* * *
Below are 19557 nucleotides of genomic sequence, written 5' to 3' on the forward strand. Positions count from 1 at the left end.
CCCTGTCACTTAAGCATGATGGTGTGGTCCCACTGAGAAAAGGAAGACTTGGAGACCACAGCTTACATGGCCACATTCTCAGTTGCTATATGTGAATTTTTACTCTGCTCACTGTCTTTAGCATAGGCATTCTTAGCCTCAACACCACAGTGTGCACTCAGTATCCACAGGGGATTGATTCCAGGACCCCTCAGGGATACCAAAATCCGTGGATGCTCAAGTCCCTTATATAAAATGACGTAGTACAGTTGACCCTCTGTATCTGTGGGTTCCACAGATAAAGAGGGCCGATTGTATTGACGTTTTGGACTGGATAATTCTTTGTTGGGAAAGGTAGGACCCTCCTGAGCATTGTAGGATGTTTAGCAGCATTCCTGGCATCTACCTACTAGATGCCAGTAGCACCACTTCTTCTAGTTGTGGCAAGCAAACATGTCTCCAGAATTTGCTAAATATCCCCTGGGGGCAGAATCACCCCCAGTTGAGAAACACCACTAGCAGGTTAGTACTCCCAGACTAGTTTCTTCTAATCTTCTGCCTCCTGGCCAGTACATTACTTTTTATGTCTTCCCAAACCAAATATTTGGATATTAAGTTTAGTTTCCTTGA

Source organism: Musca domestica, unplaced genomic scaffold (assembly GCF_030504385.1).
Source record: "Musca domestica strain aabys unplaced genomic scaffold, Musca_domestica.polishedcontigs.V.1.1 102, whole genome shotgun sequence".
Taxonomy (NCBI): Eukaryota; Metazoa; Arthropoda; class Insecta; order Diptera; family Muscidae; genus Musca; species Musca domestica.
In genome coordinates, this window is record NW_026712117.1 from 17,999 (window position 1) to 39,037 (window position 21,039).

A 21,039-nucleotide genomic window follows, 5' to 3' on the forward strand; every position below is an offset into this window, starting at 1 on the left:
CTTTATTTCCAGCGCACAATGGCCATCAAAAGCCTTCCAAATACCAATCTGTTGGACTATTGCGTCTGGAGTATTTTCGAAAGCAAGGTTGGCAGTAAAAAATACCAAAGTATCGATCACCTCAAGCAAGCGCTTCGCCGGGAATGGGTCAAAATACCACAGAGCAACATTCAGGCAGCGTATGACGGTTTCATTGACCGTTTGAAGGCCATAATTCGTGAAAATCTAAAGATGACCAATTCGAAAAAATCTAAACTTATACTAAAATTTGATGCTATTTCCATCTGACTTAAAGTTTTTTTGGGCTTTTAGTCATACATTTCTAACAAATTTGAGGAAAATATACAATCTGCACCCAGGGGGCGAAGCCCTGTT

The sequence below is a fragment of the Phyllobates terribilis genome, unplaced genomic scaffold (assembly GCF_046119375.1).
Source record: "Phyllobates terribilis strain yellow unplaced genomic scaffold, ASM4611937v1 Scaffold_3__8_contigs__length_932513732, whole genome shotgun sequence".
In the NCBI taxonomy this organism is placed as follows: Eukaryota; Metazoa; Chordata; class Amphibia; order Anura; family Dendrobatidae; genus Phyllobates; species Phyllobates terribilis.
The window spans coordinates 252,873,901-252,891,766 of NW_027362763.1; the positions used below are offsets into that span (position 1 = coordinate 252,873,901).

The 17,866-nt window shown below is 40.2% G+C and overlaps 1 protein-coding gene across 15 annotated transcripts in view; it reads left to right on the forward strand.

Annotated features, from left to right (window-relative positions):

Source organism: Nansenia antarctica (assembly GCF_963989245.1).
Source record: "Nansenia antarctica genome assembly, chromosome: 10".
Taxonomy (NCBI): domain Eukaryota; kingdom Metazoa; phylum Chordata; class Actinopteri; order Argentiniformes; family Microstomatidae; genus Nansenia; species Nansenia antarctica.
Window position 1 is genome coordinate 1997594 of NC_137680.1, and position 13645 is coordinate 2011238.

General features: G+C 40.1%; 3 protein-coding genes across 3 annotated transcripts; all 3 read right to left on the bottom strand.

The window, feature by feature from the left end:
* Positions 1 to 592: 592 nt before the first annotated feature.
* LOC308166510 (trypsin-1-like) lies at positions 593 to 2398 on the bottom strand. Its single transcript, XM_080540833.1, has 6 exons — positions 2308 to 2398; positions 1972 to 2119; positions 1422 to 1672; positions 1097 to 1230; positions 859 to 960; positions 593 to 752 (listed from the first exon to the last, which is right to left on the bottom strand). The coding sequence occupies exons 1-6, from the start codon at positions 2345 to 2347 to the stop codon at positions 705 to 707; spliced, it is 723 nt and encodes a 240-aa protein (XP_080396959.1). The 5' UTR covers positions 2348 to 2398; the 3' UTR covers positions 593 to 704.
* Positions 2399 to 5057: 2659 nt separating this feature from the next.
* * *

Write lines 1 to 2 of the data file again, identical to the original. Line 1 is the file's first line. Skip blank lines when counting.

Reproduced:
Below are 19557 nucleotides of genomic sequence, written 5' to 3' on the forward strand. Positions count from 1 at the left end.
CCCTGTCACTTAAGCATGATGGTGTGGTCCCACTGAGAAAAGGAAGACTTGGAGACCACAGCTTACATGGCCACATTCTCAGTTGCTATATGTGAATTTTTACTCTGCTCACTGTCTTTAGCATAGGCATTCTTAGCCTCAACACCACAGTGTGCACTCAGTATCCACAGGGGATTGATTCCAGGACCCCTCAGGGATACCAAAATCCGTGGATGCTCAAGTCCCTTATATAAAATGACGTAGTACAGTTGACCCTCTGTATCTGTGGGTTCCACAGATAAAGAGGGCCGATTGTATTGACGTTTTGGACTGGATAATTCTTTGTTGGGAAAGGTAGGACCCTCCTGAGCATTGTAGGATGTTTAGCAGCATTCCTGGCATCTACCTACTAGATGCCAGTAGCACCACTTCTTCTAGTTGTGGCAAGCAAACATGTCTCCAGAATTTGCTAAATATCCCCTGGGGGCAGAATCACCCCCAGTTGAGAAACACCACTAGCAGGTTAGTACTCCCAGACTAGTTTCTTCTAATCTTCTGCCTCCTGGCCAGTACATTACTTTTTATGTCTTCCCAAACCAAATATTTGGATATTAAGTTTAGTTTCCTTGA